Happy New Year! It’s a simple statement, but happiness is an emotion that we don’t always feel.

As a younger man, all I ever wanted was to simply be happy. The problem was that I was usually looking for some person, place or thing to make me happy — from a new car to an upcoming vacation to receiving recognition from another person.

More than two decades ago, my professional mentor, Bob, suggested I adopt what he called a value-based lifestyle. I told him things weren’t that bad and I didn’t feel that I needed to change my whole lifestyle.

Several months later, I happened to hear a recording of a famous motivational speaker and author by the name of Earl Nightingale. Earl was speaking about happiness. As I mentioned, this is a topic of great interest to me for all I’ve ever wanted out of life is simply to be happy!

Nightingale said, “Happiness is a byproduct of living your life consistent with your core values.”

Hmm. Core values?

I asked Bob about core values. He said it was simple. They are the things that were important to me. He asked me to list the things that are important to me and then prioritize them.

After another bout of procrastination I eventually made that list.

Bob asked me to show the percentage of time I was spending on each of these areas.

Turns out I was spending far more time on the things (values) that were supposedly not as important to me as others I had written at the top of my list.

While I said family and my health were two of the most important things in my life, I was devoting far more time to work/career, fun and accumulating new possessions rather than t0 family or health. Interestingly, I hadn’t really realized this until it was sitting right in front of me in black and white.

Bob then asked me to write a series of actions or goals for each of the core values that I listed.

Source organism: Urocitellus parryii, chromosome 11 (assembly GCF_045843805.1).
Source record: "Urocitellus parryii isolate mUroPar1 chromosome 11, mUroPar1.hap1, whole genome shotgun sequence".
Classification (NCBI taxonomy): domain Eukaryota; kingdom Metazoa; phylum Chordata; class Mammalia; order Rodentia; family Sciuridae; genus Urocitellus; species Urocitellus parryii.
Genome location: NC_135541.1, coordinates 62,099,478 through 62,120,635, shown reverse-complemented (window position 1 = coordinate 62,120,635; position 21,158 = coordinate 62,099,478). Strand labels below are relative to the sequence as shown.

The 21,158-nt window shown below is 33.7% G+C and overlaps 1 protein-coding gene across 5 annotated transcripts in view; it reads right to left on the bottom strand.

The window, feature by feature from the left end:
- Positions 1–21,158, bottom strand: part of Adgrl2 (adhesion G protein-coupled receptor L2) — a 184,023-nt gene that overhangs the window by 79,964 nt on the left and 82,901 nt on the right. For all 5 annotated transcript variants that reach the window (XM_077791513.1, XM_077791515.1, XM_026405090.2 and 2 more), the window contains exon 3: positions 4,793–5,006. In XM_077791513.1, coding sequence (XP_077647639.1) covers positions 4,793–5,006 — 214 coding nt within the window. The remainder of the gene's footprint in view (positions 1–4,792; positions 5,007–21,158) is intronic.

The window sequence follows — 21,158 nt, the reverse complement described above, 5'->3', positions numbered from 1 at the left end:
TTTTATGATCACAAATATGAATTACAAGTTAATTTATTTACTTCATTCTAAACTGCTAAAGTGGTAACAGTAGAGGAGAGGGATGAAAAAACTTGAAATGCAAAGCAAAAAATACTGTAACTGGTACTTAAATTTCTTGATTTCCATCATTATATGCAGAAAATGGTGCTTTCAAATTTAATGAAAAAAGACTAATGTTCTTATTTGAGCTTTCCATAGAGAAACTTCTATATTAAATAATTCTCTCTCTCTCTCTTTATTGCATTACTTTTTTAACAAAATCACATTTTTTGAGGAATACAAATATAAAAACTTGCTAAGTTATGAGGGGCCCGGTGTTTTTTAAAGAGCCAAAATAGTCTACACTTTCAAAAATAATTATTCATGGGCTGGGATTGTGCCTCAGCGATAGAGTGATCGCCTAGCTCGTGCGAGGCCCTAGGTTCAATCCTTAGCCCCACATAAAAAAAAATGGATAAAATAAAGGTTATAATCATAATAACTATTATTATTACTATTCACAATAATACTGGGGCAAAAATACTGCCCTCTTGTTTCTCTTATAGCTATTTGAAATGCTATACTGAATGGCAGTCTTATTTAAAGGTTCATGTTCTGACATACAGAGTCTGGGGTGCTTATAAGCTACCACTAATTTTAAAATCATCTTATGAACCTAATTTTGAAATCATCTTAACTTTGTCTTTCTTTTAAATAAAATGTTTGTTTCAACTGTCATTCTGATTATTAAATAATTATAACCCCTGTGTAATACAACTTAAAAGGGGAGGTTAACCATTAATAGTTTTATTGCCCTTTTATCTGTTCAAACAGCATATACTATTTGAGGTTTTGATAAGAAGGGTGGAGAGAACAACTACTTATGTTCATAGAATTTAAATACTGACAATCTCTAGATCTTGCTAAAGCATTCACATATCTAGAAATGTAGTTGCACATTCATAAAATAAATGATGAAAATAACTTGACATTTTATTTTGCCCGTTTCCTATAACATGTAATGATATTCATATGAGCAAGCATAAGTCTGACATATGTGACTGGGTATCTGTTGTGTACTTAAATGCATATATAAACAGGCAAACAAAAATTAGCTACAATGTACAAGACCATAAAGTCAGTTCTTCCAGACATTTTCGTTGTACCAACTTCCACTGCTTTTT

I listed as many as six to twelve weekly actions that would demonstrate the importance of my core values. Below are examples of what I wrote:

Core Value: Family

  • Attend all of my children’s activities and events
  • Call my grandchildren each week
  • Write birthday and anniversary cards to my extended family members

Core Value: Health

  • Work out three times per week
  • Walk three times per week
  • Get annual physical

I learned the key to this process — weekly journaling! Bob repeatedly told me to focus on the actions I take instead of what I am feeling. Bob has convinced me that we act ourselves into good thinking, we don’t think ourselves into good action.

So now I have a list of core values with a half dozen to a dozen actionable weekly goals that demonstrate the importance of those goals. I review these values and goals on a weekly basis and rate my achievement on each core value on a scale of one to 10, with 10 being the highest.

If I fall short one week on accomplishing my goals for a particular core value, I don’t beat myself up. I simply acknowledge that this week my actions received lower ratings and I need to focus more attention on this core value.

This process of completing a journal and scoring my achievements enables me to adjust my actions on a weekly basis and offers a better balance in my life.

But the true benefit of all this? Real happiness!

Because what Earl Nightingale said is absolutely true: “Happiness is a byproduct of living your life consistent with your core values.”